Of course, the small mistake I made was to admit in the first place that I do, in fact, know how to put up shelves. By comparison, I know a number of longtime married men who, in the prenuptial buildup, made a point of confessing with disarming candor that they had never managed to grasp the precise function of a screwdriver or to work out the difference between the two ends of a hammer. Yet they subsequently have led perfectly content home lives.
Masculine pride may militate against such sage admissions. Who wants to appear to his future bride a dead loss in the matter of Do-It-Yourself? Besides, in my case, why did I have a workshop and loads of tools - including an impressively versatile-looking radial arm saw surrounded by snowdrifts of sawdust - if I didn't know how to use them?
So there it was. I was caught. And lately - well, over the past decade or so - Saturday and Sunday afternoons have been Do-It-Yourself time. We still have plans and projects for our house that, with the rigor and inevitability of Renaissance perspective, stretch away into the unforeseeable distance ahead.
There really is no end in sight. The trouble is that there have been a lot of other things not "in sight."
The garage on the side of the house is the center of operations. What happens is this: We decide to construct a completely new storage area in an available space in the cellar. After breakfast the following Saturday, work is to begin. The first thing I need to do is break up and lower the floor. (In these old Scottish houses, cellar floors like ours are simply a covering of tar, like brittle black toffee, spread directly on Mother Earth.) To break it up, though laborious, is not difficult. But you do need a mallet and possibly a stone chisel, several buckets, a shovel, and a sturdy pair of gloves.
So the job begins - with a search. None of these items is immediately in evidence. They may be anywhere and all in quite different places. The most likely thing, though, is that they are buried deep under numerous layers of ... sawn-off wood, rolled-up carpet, coils of hose, bubble wrap, sheets of polyethylene, cans of varnish, ladders, handsaws, the lawn mower, cement bags, and seam upon seam of this, that, and even more of the other ("other" being mostly sawdust). None of these objects has any idea where it's supposed to be because there has never been time between jobs to organize places for any of them. Furthermore, since the workshop is now full to capacity (the floor hasn't been seen for years), there has been spillage and a leaching so that even more stuff has wandered off and nested virtually everywhere.
In a nutshell, the first half hour of any new job was characterized by my wandering around like a satellite lost in space muttering, "Where, in heaven's name, is the mallet?" This is accompanied by a sporadic stirring and overturning of the upper layers of the archaeological site I call my workspace in the forlorn hope that the mallet has not sunk without trace and started to fossilize, only to be rediscovered by future generations intent on discovering what life was really like back in 2005.
The mallet is not entirely impossible to find. Much harder are the small things, such as a brass screw of a specific length and girth or a masonry bit to bore a hole no less than 2-1/2 inches deep and 1/8 inch in diameter.
Measuring tapes are notoriously elusive. That they have acquired a reputation for vanishing is evidenced by the frequently bright, indeed fluorescent color of their casing supplied by manufacturers. But even lurid pinkness is only too easily hidden under dust.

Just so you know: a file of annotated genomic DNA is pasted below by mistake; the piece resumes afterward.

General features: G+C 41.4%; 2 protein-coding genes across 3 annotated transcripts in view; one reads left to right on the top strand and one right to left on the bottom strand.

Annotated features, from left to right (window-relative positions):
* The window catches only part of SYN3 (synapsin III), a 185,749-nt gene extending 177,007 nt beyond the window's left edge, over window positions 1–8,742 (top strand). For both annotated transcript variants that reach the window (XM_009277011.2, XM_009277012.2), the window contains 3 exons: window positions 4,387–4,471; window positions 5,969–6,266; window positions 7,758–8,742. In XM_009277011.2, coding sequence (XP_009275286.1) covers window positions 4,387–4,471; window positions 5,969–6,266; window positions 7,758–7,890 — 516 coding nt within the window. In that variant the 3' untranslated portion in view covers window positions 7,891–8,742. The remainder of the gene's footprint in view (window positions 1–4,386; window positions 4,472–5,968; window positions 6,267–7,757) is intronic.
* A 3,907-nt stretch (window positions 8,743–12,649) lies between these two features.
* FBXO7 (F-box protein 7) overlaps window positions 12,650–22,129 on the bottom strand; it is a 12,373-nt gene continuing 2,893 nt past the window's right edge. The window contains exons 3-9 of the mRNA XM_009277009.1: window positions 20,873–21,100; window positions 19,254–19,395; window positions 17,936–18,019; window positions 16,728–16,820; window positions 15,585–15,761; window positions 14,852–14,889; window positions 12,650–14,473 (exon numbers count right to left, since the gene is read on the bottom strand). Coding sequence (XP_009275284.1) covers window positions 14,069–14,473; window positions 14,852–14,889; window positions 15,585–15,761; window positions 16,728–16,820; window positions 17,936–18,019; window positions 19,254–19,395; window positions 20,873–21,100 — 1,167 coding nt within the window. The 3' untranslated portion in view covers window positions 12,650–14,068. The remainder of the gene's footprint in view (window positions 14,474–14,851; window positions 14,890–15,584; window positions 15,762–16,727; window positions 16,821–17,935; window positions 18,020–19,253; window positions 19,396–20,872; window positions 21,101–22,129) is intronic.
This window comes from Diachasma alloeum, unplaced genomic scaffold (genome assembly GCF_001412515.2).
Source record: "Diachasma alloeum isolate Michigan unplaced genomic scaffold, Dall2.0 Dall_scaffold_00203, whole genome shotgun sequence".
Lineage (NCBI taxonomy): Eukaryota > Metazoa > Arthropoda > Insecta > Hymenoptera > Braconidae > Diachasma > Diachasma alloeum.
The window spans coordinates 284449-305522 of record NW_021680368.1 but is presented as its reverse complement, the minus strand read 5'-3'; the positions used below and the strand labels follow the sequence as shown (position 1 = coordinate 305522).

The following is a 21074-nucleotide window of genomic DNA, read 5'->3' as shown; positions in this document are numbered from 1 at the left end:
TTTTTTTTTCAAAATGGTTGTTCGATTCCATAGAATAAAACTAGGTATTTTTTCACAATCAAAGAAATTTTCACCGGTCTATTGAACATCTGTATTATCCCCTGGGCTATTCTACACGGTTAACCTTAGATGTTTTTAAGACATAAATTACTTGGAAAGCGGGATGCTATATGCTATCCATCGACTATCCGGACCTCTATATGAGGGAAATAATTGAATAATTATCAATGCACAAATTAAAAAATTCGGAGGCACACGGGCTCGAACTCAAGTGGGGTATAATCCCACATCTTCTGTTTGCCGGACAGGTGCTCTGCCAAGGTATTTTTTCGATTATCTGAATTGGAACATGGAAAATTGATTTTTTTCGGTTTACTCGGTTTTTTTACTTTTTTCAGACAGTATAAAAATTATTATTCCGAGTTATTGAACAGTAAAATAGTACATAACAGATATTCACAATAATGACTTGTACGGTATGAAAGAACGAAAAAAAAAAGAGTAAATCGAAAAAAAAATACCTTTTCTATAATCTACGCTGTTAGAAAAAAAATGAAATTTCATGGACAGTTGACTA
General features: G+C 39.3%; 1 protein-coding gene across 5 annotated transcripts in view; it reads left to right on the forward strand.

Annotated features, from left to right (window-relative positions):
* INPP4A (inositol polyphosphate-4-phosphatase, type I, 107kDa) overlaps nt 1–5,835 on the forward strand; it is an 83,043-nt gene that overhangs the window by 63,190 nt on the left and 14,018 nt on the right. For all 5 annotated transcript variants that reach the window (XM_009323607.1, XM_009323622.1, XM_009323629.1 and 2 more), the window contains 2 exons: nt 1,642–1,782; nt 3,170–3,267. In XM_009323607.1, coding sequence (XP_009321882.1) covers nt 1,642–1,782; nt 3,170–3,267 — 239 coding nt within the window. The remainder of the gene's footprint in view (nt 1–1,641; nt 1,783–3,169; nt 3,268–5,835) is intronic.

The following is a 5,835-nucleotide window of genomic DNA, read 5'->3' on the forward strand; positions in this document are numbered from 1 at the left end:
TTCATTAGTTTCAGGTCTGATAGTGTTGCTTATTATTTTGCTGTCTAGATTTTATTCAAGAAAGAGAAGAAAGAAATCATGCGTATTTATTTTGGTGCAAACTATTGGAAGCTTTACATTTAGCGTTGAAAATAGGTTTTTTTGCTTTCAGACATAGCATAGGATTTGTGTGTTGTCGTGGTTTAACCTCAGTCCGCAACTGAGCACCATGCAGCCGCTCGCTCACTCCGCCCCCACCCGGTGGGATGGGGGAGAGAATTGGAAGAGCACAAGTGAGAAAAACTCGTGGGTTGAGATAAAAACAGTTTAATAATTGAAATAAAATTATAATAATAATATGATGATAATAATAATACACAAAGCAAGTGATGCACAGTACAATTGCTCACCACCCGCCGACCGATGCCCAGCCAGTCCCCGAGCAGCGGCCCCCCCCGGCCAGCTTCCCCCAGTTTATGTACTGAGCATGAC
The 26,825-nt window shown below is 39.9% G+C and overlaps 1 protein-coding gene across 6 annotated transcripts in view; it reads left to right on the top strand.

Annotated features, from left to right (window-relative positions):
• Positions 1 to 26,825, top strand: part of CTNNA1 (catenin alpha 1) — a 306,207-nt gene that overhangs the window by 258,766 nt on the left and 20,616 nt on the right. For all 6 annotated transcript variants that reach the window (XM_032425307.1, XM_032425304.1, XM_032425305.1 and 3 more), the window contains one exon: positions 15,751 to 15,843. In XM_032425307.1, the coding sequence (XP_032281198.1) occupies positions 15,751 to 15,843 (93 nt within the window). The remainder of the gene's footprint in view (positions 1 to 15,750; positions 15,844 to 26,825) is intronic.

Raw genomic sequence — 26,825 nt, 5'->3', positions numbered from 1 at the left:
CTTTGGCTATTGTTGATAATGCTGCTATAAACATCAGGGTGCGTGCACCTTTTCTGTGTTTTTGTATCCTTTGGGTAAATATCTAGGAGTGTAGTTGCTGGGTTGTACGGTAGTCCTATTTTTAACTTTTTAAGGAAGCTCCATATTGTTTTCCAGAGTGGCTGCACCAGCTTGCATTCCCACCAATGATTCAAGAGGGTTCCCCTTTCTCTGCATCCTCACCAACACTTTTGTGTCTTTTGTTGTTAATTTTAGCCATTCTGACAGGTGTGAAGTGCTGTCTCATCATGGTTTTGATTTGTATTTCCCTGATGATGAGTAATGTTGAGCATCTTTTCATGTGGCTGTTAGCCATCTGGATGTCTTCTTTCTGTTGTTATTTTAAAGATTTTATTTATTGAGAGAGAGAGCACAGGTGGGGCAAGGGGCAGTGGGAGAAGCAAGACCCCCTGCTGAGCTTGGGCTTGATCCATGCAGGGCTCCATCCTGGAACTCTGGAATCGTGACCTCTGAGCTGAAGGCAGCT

About a half-dozen Saturdays ago, my spouse and I somehow arrived at an almost millennial decision: It was time to "tidy the garage." Initially in heavy-groan mode, I explained that this would take weeks and weeks and mean the suspension of all other projects. But a strange determination seized us both, and the endeavor began.
One thing I was firm about: If we were to perform this cleanup, there must be no half measures. Every item must have a place where I can forever find it. Every hook and eye, chisel, pencil, and paintbrush, every jar and bracket, file and spanner, glue tube, glass cutter, tile spacer, gouge, gauge - and every mallet - must have its known position or slot. The ladders must be on hooks on the walls, and every usable piece of wood must be sorted by size.
I have installed a large board on one wall, and every hangable tool now has its specific black silhouette determining its place of residence. It took two weekends to sort and categorize the nails and screws and construct special boxes with tailor-made compartments for them. I had enough to set up shop. The hand saws are now hanging from nails in a graded row.
All this organizing did not take the half-hour that such things appear to take on TV programs about keeping your home tidy. It took far longer. But - to cut a very long story to a bearable length - the job is done.
It's amazing. I keep visiting the garage just to have a look. The bare concrete floor is a thing of beauty. The object-free bench is an exhilarating sight. The tool board is like a trompe l'oeil painting to gaze upon: Those tools almost look real! Wow! They are real!
The power tools are all shelved in the same unit. There is no sawdust anywhere.
As I told my brother-in-law when he was visiting for lunch, if I now need a hammer - not just any hammer, but one that suits a particular need - I just stroll nonchalantly over to the wall without even looking and lift it off. Then when the job done, I put it back scrupulously where its outline indicates.
"How boring," he said.
But I knew he didn't mean it. And he knew I knew he didn't mean it. Actually, the word is "heaven." Now I wonder: Are there any shelves that need to be put up?